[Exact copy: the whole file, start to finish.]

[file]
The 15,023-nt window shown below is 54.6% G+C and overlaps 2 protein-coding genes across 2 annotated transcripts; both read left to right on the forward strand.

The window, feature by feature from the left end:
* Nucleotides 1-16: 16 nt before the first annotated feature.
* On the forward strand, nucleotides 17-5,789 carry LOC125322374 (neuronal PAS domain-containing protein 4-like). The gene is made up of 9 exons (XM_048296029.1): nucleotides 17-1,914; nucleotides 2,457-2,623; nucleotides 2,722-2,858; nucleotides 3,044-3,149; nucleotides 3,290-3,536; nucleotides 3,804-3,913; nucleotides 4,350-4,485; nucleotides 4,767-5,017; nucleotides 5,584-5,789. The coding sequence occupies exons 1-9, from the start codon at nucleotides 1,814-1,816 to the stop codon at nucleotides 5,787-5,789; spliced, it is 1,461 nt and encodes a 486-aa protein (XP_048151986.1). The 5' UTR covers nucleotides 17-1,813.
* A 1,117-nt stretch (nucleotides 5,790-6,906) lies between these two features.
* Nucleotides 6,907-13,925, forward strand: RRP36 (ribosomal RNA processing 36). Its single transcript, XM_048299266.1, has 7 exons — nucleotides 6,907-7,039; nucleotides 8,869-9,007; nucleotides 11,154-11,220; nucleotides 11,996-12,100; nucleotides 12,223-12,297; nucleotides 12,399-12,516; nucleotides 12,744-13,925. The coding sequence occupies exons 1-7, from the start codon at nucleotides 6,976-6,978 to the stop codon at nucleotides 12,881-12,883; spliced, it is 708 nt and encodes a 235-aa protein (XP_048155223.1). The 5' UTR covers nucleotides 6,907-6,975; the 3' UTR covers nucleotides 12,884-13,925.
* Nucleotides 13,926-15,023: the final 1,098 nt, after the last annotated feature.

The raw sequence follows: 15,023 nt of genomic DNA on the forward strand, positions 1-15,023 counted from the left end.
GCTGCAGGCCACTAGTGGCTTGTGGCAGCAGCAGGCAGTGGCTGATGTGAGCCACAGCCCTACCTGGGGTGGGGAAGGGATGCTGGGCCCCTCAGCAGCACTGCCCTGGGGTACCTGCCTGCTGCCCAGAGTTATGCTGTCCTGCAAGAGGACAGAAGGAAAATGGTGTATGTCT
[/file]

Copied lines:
The 15,023-nt window shown below is 54.6% G+C and overlaps 2 protein-coding genes across 2 annotated transcripts; both read left to right on the forward strand.

The window, feature by feature from the left end:
* Nucleotides 1-16: 16 nt before the first annotated feature.
* On the forward strand, nucleotides 17-5,789 carry LOC125322374 (neuronal PAS domain-containing protein 4-like). The gene is made up of 9 exons (XM_048296029.1): nucleotides 17-1,914; nucleotides 2,457-2,623; nucleotides 2,722-2,858; nucleotides 3,044-3,149; nucleotides 3,290-3,536; nucleotides 3,804-3,913; nucleotides 4,350-4,485; nucleotides 4,767-5,017; nucleotides 5,584-5,789. The coding sequence occupies exons 1-9, from the start codon at nucleotides 1,814-1,816 to the stop codon at nucleotides 5,787-5,789; spliced, it is 1,461 nt and encodes a 486-aa protein (XP_048151986.1). The 5' UTR covers nucleotides 17-1,813.
* A 1,117-nt stretch (nucleotides 5,790-6,906) lies between these two features.
* Nucleotides 6,907-13,925, forward strand: RRP36 (ribosomal RNA processing 36). Its single transcript, XM_048299266.1, has 7 exons — nucleotides 6,907-7,039; nucleotides 8,869-9,007; nucleotides 11,154-11,220; nucleotides 11,996-12,100; nucleotides 12,223-12,297; nucleotides 12,399-12,516; nucleotides 12,744-13,925. The coding sequence occupies exons 1-7, from the start codon at nucleotides 6,976-6,978 to the stop codon at nucleotides 12,881-12,883; spliced, it is 708 nt and encodes a 235-aa protein (XP_048155223.1). The 5' UTR covers nucleotides 6,907-6,975; the 3' UTR covers nucleotides 12,884-13,925.
* Nucleotides 13,926-15,023: the final 1,098 nt, after the last annotated feature.

The raw sequence follows: 15,023 nt of genomic DNA on the forward strand, positions 1-15,023 counted from the left end.
GCTGCAGGCCACTAGTGGCTTGTGGCAGCAGCAGGCAGTGGCTGATGTGAGCCACAGCCCTACCTGGGGTGGGGAAGGGATGCTGGGCCCCTCAGCAGCACTGCCCTGGGGTACCTGCCTGCTGCCCAGAGTTATGCTGTCCTGCAAGAGGACAGAAGGAAAATGGTGTATGTCT